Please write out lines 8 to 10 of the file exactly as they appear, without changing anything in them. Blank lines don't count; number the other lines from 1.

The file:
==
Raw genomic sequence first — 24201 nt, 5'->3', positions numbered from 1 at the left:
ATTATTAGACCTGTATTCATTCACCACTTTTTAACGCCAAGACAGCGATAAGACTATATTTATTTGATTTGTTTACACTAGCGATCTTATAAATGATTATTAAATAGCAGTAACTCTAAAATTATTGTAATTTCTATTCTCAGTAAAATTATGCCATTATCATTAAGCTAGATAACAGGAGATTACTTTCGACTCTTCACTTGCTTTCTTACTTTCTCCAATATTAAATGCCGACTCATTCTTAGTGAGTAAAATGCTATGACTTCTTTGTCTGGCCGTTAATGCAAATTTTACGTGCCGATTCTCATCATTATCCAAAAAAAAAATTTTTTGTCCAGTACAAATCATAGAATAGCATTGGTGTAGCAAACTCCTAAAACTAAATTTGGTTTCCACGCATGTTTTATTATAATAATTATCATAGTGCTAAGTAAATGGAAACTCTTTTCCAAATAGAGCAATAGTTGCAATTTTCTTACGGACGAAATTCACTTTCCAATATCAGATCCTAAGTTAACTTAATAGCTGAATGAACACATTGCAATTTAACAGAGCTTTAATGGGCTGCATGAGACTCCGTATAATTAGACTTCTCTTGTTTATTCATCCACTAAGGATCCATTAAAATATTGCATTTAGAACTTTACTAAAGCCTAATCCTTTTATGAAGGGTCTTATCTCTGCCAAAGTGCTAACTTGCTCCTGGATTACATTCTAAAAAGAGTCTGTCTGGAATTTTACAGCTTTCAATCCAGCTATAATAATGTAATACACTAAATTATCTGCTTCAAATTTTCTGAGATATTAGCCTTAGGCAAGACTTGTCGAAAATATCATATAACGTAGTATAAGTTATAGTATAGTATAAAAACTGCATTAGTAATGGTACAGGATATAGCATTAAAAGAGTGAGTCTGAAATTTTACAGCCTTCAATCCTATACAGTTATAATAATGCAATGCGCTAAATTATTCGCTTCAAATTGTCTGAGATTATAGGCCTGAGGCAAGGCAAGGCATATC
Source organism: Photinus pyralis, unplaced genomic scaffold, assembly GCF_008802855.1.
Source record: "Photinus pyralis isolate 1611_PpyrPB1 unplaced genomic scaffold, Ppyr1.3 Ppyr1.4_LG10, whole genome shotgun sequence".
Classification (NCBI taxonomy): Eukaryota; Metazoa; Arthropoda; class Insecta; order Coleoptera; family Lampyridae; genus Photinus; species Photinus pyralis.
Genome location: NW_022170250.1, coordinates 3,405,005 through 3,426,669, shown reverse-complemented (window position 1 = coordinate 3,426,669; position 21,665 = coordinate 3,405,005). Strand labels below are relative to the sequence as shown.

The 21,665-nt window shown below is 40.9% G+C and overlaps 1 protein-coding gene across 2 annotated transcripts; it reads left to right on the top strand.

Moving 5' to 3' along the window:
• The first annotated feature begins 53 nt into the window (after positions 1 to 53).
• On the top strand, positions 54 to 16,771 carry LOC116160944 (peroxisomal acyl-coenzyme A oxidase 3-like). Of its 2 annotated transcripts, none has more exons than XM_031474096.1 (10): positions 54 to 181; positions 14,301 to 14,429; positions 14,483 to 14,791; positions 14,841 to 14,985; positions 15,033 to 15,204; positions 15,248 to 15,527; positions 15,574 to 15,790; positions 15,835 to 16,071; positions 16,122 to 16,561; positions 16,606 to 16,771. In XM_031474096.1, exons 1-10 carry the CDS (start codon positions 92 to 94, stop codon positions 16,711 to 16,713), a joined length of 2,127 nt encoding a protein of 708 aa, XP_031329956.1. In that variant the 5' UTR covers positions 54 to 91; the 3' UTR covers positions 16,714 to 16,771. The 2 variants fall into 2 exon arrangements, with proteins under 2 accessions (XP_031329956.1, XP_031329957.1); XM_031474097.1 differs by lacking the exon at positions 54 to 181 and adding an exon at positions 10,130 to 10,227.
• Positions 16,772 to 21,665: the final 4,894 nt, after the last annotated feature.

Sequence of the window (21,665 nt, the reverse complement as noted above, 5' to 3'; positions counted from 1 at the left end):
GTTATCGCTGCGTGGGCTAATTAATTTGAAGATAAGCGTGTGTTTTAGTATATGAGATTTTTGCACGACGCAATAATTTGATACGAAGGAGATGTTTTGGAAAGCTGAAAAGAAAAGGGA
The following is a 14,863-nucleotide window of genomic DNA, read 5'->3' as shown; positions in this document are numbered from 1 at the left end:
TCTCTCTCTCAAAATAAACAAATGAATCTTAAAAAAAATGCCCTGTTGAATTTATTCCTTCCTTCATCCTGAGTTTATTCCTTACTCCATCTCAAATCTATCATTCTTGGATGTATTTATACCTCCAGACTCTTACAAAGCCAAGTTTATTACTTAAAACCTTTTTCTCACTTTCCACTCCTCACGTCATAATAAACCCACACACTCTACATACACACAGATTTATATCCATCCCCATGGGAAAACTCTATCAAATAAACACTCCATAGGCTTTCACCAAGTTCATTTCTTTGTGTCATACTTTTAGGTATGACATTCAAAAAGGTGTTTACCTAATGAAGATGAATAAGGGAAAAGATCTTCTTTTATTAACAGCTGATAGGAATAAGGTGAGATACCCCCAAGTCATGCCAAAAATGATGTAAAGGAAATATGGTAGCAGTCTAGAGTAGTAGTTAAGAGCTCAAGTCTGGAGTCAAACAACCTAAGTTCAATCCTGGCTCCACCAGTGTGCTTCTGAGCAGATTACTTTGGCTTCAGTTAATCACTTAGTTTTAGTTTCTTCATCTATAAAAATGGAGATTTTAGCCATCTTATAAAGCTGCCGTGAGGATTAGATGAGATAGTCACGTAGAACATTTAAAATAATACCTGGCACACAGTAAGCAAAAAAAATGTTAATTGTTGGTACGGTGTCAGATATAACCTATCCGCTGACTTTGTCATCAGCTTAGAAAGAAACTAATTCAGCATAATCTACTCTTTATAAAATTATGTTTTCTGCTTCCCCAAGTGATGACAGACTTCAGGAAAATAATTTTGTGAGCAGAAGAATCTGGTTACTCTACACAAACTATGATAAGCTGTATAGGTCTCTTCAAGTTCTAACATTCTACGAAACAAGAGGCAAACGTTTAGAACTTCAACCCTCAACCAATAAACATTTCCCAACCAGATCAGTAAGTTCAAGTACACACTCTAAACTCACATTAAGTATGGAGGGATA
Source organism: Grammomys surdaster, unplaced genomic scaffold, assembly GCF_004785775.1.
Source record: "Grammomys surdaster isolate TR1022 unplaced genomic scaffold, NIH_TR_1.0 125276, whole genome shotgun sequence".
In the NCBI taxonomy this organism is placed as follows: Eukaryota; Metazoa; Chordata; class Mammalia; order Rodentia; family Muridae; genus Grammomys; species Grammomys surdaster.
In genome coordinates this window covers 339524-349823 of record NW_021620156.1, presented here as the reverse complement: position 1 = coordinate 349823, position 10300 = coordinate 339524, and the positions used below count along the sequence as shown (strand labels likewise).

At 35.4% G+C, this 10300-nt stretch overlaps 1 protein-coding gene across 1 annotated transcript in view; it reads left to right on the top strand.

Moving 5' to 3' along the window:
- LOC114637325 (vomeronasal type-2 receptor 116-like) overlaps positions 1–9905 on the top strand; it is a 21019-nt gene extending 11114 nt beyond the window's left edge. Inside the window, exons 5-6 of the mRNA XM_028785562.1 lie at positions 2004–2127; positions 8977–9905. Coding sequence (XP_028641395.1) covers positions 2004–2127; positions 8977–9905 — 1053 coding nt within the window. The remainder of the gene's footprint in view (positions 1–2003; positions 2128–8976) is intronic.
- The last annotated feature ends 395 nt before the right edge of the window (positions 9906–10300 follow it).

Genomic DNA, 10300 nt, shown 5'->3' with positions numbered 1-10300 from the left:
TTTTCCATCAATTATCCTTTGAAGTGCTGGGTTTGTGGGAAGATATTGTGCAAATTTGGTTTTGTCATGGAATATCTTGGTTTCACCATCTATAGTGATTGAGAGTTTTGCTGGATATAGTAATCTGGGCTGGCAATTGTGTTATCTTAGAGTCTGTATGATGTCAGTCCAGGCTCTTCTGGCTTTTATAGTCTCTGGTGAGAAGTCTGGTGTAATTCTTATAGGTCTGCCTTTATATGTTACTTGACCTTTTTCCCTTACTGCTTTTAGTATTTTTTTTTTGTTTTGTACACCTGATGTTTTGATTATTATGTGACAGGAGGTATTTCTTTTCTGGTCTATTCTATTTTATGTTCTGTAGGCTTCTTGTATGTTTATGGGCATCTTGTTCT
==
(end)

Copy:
Moving 5' to 3' along the window:
• The first annotated feature begins 53 nt into the window (after positions 1 to 53).
• On the top strand, positions 54 to 16,771 carry LOC116160944 (peroxisomal acyl-coenzyme A oxidase 3-like). Of its 2 annotated transcripts, none has more exons than XM_031474096.1 (10): positions 54 to 181; positions 14,301 to 14,429; positions 14,483 to 14,791; positions 14,841 to 14,985; positions 15,033 to 15,204; positions 15,248 to 15,527; positions 15,574 to 15,790; positions 15,835 to 16,071; positions 16,122 to 16,561; positions 16,606 to 16,771. In XM_031474096.1, exons 1-10 carry the CDS (start codon positions 92 to 94, stop codon positions 16,711 to 16,713), a joined length of 2,127 nt encoding a protein of 708 aa, XP_031329956.1. In that variant the 5' UTR covers positions 54 to 91; the 3' UTR covers positions 16,714 to 16,771. The 2 variants fall into 2 exon arrangements, with proteins under 2 accessions (XP_031329956.1, XP_031329957.1); XM_031474097.1 differs by lacking the exon at positions 54 to 181 and adding an exon at positions 10,130 to 10,227.